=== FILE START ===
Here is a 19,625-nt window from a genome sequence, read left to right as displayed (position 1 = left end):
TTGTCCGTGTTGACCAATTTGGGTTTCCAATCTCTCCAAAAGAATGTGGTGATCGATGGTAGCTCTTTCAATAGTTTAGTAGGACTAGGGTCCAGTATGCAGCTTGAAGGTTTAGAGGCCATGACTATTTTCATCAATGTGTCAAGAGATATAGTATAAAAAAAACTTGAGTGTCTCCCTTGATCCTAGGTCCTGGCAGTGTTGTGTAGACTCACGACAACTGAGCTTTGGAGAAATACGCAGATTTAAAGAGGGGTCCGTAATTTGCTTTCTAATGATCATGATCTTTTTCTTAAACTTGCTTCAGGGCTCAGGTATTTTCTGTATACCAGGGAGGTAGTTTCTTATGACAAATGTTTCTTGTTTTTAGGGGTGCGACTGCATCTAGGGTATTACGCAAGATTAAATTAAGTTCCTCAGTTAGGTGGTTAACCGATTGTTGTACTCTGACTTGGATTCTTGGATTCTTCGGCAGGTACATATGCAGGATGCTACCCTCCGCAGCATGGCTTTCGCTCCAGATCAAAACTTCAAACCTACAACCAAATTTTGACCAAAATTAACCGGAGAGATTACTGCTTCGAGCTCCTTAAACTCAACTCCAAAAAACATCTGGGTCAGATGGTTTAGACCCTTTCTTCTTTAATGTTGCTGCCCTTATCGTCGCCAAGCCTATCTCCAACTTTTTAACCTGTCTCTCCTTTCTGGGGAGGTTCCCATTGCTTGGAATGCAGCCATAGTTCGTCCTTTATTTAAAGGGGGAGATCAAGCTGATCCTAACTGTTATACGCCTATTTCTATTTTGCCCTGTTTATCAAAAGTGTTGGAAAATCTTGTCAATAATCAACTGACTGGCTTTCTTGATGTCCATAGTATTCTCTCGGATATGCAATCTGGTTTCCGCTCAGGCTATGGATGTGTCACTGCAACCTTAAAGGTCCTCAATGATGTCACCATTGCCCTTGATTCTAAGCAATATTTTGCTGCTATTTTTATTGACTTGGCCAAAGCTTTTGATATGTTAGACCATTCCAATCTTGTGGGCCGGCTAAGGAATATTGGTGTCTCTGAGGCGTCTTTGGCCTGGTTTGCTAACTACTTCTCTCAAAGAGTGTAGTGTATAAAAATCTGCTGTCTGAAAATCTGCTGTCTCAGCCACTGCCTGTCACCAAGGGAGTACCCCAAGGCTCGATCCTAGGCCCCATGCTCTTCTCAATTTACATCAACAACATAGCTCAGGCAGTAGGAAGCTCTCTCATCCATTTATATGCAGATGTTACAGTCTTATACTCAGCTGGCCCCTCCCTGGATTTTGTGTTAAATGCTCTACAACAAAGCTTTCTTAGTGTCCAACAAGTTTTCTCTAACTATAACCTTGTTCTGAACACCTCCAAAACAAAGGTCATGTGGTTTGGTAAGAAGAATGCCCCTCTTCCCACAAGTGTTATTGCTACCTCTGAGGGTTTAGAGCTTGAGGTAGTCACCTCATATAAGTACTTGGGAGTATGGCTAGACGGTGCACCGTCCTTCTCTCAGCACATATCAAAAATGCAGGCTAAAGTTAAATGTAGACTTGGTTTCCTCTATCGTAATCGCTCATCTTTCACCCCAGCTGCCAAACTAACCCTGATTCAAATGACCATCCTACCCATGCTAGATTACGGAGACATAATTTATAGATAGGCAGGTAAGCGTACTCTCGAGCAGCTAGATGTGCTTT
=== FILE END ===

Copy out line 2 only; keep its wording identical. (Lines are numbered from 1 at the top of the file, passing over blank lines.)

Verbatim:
TTGTCCGTGTTGACCAATTTGGGTTTCCAATCTCTCCAAAAGAATGTGGTGATCGATGGTAGCTCTTTCAATAGTTTAGTAGGACTAGGGTCCAGTATGCAGCTTGAAGGTTTAGAGGCCATGACTATTTTCATCAATGTGTCAAGAGATATAGTATAAAAAAAACTTGAGTGTCTCCCTTGATCCTAGGTCCTGGCAGTGTTGTGTAGACTCACGACAACTGAGCTTTGGAGAAATACGCAGATTTAAAGAGGGGTCCGTAATTTGCTTTCTAATGATCATGATCTTTTTCTTAAACTTGCTTCAGGGCTCAGGTATTTTCTGTATACCAGGGAGGTAGTTTCTTATGACAAATGTTTCTTGTTTTTAGGGGTGCGACTGCATCTAGGGTATTACGCAAGATTAAATTAAGTTCCTCAGTTAGGTGGTTAACCGATTGTTGTACTCTGACTTGGATTCTTGGATTCTTCGGCAGGTACATATGCAGGATGCTACCCTCCGCAGCATGGCTTTCGCTCCAGATCAAAACTTCAAACCTACAACCAAATTTTGACCAAAATTAACCGGAGAGATTACTGCTTCGAGCTCCTTAAACTCAACTCCAAAAAACATCTGGGTCAGATGGTTTAGACCCTTTCTTCTTTAATGTTGCTGCCCTTATCGTCGCCAAGCCTATCTCCAACTTTTTAACCTGTCTCTCCTTTCTGGGGAGGTTCCCATTGCTTGGAATGCAGCCATAGTTCGTCCTTTATTTAAAGGGGGAGATCAAGCTGATCCTAACTGTTATACGCCTATTTCTATTTTGCCCTGTTTATCAAAAGTGTTGGAAAATCTTGTCAATAATCAACTGACTGGCTTTCTTGATGTCCATAGTATTCTCTCGGATATGCAATCTGGTTTCCGCTCAGGCTATGGATGTGTCACTGCAACCTTAAAGGTCCTCAATGATGTCACCATTGCCCTTGATTCTAAGCAATATTTTGCTGCTATTTTTATTGACTTGGCCAAAGCTTTTGATATGTTAGACCATTCCAATCTTGTGGGCCGGCTAAGGAATATTGGTGTCTCTGAGGCGTCTTTGGCCTGGTTTGCTAACTACTTCTCTCAAAGAGTGTAGTGTATAAAAATCTGCTGTCTGAAAATCTGCTGTCTCAGCCACTGCCTGTCACCAAGGGAGTACCCCAAGGCTCGATCCTAGGCCCCATGCTCTTCTCAATTTACATCAACAACATAGCTCAGGCAGTAGGAAGCTCTCTCATCCATTTATATGCAGATGTTACAGTCTTATACTCAGCTGGCCCCTCCCTGGATTTTGTGTTAAATGCTCTACAACAAAGCTTTCTTAGTGTCCAACAAGTTTTCTCTAACTATAACCTTGTTCTGAACACCTCCAAAACAAAGGTCATGTGGTTTGGTAAGAAGAATGCCCCTCTTCCCACAAGTGTTATTGCTACCTCTGAGGGTTTAGAGCTTGAGGTAGTCACCTCATATAAGTACTTGGGAGTATGGCTAGACGGTGCACCGTCCTTCTCTCAGCACATATCAAAAATGCAGGCTAAAGTTAAATGTAGACTTGGTTTCCTCTATCGTAATCGCTCATCTTTCACCCCAGCTGCCAAACTAACCCTGATTCAAATGACCATCCTACCCATGCTAGATTACGGAGACATAATTTATAGATAGGCAGGTAAGCGTACTCTCGAGCAGCTAGATGTGCTTT